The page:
Charnas melds the world of the teenage problem novel with that of fantasy in a story that pokes gentle fun at the conventions of fantasy fiction. Bereft at the untimely death of her beloved aunt and confidant, Amy goes roller skating in Central Park with her best friend, Rachel. Suddenly, someone bumps into Amy, pinning a rhinestone rose on her sleeve--the very pin that her aunt had given her and that Kevin Malone, the neighborhood bully, had stolen from her years earlier. Amy gives chase and, skating through the arch of a bridge, finds herself in the Fayre Farre, a world Kevin has created and peopled with all sorts of fantasy creatures in order to escape his abusive father. Here, Kevin is prince and Promised Champion, destined to save the land from the evil White One. However, Kevin's creation has gotten away from him; he's ill-prepared, and a prophecy not of his making says that the help of three princesses is needed to "bring the prince worthily to his throne." The action is fast paced as Amy brings two friends and a pocket knife/magic sword into Fayre Farre and events move inexorably to the final confrontation. The juxtaposition of Central Park and Fayre Farre is nicely done, adding to the sense of mystery, which is also conveyed in the attractive, beckoning shaded black-and-white frontispiece and chapter heading illustrations. Though the somewhat quick acceptance of magic by all three girls is not quite believable, Amy is a convincing and likable heroine, and Kevin, in all his emotional frailty--tough exterior, internal vulnerability--rings true.

Product Details

ElectricStory.com, Inc.
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358 KB

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Kingdom of Kevin Malone 5 out of 5 based on 0 ratings. 1 reviews.
Guest More than 1 year ago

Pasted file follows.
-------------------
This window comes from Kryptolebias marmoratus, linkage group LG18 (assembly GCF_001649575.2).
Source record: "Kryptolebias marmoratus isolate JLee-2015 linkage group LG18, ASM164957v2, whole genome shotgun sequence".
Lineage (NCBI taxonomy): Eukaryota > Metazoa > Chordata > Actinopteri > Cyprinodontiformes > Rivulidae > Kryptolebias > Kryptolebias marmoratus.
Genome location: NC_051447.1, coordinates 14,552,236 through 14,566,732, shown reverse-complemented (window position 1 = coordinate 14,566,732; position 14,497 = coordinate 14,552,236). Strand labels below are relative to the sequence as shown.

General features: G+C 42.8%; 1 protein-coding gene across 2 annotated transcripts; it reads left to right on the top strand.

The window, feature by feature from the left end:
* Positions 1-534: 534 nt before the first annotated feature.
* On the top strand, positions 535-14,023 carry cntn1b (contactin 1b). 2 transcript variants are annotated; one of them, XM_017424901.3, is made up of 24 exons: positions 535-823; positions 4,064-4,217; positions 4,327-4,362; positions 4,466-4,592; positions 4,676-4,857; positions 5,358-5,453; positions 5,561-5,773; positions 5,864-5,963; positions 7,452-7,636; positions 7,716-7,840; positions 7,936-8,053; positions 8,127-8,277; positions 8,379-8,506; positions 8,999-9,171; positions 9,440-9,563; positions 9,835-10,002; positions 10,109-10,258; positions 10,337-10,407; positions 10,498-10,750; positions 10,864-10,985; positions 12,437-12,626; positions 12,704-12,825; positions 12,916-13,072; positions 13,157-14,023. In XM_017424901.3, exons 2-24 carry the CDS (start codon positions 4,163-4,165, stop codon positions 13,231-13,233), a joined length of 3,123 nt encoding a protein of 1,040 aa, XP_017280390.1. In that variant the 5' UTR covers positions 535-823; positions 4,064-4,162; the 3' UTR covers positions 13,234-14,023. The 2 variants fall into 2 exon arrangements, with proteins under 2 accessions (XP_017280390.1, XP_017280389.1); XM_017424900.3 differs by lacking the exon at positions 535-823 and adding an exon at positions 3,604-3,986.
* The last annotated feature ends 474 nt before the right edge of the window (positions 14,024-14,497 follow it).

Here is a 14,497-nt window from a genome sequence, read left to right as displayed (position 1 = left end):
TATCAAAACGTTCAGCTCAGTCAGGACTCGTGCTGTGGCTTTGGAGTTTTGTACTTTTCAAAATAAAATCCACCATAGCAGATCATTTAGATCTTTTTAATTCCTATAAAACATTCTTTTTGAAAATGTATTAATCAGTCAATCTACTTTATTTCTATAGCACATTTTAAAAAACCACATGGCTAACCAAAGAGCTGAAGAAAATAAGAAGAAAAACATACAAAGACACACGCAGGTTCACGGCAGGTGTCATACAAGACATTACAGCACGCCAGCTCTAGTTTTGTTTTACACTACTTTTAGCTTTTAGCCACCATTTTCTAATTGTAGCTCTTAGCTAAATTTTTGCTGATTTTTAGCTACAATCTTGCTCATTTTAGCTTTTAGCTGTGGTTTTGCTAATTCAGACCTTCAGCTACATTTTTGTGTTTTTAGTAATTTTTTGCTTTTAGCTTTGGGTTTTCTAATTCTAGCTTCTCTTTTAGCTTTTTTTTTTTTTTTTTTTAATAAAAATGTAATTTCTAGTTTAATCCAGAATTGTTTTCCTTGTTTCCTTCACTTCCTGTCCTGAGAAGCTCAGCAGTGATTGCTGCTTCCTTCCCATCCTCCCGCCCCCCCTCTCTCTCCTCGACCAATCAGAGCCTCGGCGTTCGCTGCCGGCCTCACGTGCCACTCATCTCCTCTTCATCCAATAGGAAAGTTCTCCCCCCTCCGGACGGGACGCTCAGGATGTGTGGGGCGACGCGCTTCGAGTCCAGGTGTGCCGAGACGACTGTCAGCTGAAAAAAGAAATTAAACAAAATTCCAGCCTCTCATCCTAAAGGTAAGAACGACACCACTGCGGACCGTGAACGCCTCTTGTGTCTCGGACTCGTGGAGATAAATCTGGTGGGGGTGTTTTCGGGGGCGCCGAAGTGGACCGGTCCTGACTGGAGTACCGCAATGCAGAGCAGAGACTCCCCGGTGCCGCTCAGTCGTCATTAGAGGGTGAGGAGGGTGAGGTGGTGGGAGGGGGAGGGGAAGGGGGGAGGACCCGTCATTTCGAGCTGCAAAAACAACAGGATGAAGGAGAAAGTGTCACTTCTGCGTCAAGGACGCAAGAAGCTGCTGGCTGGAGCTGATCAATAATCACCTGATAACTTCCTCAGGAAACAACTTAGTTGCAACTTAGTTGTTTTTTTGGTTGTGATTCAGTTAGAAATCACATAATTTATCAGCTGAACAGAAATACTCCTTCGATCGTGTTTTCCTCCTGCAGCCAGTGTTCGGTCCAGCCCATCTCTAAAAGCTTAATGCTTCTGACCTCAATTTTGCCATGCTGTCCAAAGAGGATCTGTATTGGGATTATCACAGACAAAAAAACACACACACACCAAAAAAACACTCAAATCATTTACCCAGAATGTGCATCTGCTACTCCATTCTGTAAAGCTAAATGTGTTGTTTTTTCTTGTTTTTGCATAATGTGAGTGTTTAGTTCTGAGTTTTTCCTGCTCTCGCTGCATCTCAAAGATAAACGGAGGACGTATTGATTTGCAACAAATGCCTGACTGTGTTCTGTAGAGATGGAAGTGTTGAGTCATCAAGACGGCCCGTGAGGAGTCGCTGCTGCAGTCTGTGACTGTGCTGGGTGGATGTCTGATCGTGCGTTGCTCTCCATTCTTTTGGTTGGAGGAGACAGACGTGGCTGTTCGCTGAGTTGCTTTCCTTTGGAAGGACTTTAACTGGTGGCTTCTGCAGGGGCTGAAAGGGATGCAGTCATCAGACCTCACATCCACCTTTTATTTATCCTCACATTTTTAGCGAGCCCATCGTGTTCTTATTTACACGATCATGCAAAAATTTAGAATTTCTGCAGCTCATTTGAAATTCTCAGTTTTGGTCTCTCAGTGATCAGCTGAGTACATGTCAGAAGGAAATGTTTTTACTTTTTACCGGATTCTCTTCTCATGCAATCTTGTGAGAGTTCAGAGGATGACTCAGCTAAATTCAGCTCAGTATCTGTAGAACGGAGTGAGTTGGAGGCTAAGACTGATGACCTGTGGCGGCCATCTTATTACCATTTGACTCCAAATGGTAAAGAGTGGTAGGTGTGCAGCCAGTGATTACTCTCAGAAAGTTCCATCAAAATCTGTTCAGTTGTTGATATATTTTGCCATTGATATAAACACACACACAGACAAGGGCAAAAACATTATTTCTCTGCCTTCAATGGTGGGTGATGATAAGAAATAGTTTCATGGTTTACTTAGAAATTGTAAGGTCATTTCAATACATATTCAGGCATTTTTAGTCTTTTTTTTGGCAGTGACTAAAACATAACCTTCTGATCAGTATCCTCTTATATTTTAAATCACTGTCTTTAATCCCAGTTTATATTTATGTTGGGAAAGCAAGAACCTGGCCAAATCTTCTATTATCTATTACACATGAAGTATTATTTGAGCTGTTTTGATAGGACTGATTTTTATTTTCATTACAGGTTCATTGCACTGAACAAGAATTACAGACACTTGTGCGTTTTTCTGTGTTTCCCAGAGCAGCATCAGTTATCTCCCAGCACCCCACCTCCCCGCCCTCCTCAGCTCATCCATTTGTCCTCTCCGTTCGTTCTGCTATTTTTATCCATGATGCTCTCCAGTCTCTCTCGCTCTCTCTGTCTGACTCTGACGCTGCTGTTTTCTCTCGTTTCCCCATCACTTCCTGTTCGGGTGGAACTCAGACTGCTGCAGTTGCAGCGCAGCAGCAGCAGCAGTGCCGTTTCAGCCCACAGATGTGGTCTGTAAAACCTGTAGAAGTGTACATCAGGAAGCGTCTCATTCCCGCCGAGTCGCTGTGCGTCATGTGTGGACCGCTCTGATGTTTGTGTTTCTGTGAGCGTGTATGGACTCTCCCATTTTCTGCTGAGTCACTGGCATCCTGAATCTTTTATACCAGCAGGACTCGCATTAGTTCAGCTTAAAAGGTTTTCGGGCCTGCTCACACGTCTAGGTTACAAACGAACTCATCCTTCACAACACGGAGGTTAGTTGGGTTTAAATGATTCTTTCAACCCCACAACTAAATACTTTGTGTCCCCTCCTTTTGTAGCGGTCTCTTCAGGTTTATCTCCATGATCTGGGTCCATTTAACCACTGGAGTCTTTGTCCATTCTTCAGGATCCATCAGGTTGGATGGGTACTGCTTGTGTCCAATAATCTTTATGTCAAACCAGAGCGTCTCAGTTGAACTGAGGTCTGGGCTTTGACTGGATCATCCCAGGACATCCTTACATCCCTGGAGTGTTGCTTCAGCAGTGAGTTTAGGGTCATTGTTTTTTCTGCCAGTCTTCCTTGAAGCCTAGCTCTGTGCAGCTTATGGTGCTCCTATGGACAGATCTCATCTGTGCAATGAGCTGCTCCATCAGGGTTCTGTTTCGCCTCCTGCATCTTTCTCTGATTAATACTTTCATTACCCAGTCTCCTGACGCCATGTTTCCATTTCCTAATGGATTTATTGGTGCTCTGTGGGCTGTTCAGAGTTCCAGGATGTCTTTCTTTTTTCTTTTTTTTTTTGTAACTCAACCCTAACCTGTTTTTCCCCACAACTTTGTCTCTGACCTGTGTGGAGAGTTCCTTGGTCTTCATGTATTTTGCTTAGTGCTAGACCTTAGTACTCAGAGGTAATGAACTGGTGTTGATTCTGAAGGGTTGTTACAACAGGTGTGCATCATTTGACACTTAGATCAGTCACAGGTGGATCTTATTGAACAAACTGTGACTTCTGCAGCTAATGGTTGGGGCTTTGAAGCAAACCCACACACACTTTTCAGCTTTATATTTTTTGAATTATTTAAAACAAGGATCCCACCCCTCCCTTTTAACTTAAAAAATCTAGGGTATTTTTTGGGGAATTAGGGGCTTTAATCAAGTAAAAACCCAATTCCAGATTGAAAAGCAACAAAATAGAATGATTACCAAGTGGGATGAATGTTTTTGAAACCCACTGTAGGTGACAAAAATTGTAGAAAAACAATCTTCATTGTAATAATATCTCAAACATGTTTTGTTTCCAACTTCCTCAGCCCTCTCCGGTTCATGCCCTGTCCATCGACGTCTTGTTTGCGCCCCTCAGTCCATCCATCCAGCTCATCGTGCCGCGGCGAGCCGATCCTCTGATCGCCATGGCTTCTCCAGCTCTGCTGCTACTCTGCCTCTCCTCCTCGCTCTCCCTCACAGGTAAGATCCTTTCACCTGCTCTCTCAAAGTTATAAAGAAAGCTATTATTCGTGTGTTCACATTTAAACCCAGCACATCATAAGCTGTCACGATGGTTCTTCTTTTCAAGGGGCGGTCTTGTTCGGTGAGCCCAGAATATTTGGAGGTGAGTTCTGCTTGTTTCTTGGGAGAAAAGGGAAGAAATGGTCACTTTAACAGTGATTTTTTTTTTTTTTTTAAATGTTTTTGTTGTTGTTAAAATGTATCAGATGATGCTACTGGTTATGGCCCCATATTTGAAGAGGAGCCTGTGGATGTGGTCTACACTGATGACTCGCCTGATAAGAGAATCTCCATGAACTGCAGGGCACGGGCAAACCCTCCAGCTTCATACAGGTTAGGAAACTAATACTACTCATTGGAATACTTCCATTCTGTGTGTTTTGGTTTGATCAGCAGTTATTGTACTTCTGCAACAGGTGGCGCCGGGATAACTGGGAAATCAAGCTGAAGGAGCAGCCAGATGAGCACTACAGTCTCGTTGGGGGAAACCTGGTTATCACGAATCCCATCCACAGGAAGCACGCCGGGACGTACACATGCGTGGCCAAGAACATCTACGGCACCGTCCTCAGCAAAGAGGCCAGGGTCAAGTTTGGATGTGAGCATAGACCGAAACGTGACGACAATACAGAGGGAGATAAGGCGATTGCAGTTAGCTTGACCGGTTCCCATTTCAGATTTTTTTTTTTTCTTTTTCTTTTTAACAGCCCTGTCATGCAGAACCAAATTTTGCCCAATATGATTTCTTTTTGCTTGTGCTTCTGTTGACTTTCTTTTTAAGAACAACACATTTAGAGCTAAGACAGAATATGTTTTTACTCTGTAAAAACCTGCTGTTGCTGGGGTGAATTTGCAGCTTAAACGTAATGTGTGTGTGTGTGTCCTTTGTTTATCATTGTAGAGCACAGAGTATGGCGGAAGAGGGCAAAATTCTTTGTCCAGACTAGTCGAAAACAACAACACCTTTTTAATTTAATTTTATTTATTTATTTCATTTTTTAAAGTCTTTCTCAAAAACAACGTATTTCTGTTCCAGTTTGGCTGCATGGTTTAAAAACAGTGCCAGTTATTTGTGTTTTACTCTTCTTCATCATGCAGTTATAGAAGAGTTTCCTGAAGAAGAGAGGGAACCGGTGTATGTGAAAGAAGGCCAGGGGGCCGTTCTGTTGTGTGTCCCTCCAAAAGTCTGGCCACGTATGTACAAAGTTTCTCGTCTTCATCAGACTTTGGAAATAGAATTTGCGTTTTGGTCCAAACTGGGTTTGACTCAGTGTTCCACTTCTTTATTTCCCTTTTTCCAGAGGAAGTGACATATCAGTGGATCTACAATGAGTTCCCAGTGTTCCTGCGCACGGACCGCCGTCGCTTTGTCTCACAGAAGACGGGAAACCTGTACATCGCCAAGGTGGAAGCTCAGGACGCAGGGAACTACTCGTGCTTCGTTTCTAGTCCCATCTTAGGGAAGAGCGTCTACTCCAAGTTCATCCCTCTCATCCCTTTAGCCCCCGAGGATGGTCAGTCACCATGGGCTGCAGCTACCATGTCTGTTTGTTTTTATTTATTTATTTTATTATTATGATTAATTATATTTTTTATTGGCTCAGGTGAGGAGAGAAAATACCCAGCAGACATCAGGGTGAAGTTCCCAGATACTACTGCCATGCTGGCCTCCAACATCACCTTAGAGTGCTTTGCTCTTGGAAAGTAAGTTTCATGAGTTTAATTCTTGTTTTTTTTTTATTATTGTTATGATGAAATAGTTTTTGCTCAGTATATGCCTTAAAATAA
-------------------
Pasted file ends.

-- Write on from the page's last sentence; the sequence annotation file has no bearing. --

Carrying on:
Okay, this book is not for everybody. On one level it's a straightforward adventure fantasy -- there's a slum kid with a chip on his shoulder (he's no Harry Potter, he's much more real) who has to be the hero who saves everybody from the 'Dark Lord' type of evil in his own made-up fantasy land, but his adventure is completely out of his control and is turning up some things that are tougher to handle than he ever expected -- like how the brave sidekick who gets killed really gets killed here, and it's not just a throw-away, it hurts. There's plenty of lighthearted and funny sniping between Kevin and Amy, the only person who can really help him on his quest but who also happens to hate his guts because he was her school bully, and when Kevin runs into some of the usual stuff in high fantasy adventure -- elves and gnomes and trolls and skeleton armies -- the differences between what he expects these things to be and how they really are (because they have their own reality, they're not just your standard sort of role-playing cutouts) can be prtty funny. But the idea that Kevin isn't just whooping it up as a hero in a comic book but that whether he wins or not means a huge amount to the whole world he's created, well, that's a serious idea. It's not just about sitting up there waving your sword and having everybody admire you. And even when you win, things don't wind up in a blaze of glory, because nothing winds up -- if the people and creatures are real, then life goes on from there, and the weird little bush-guys who fight with polished sticks (the Branglemen) have an old quarrel with the tree elves who took over a lot of their territory (at least according to the Branglemen), so once you've finished off the Dark Lord and winning the crown, you have to start thinking about ruling a world -- getting people to settle old grudges and get over the rough spots in past history. So it's a fantasy world turned really, really real that Amy gets dragged into to help Kevin through all this, and there's something strong here about kids facing the reality of feelings and losses even when it's trolls doing the feeling or the losing. So if you like your fantasy shallow, just swing that sword and joke around, this book will bother you. If you're interested in going deeper into that kind of world to see how it really ticks and how its fantastic people think and feel and get along, you'll like this book as much as I did. It's not a comic in words, it's a real book, and it made me think a little of 'The Lord of the Rings' only brought up to date and made more connected to the real world of a person reading it now. You can really get your teeth into this one. I also loved the way Central Park and its landmarks are used in this book as a map to the Faire Farre, Kevin's fantasy land, so that Amy can use things like the carousel up by the chess and checkers house as a portal into Kevin's world.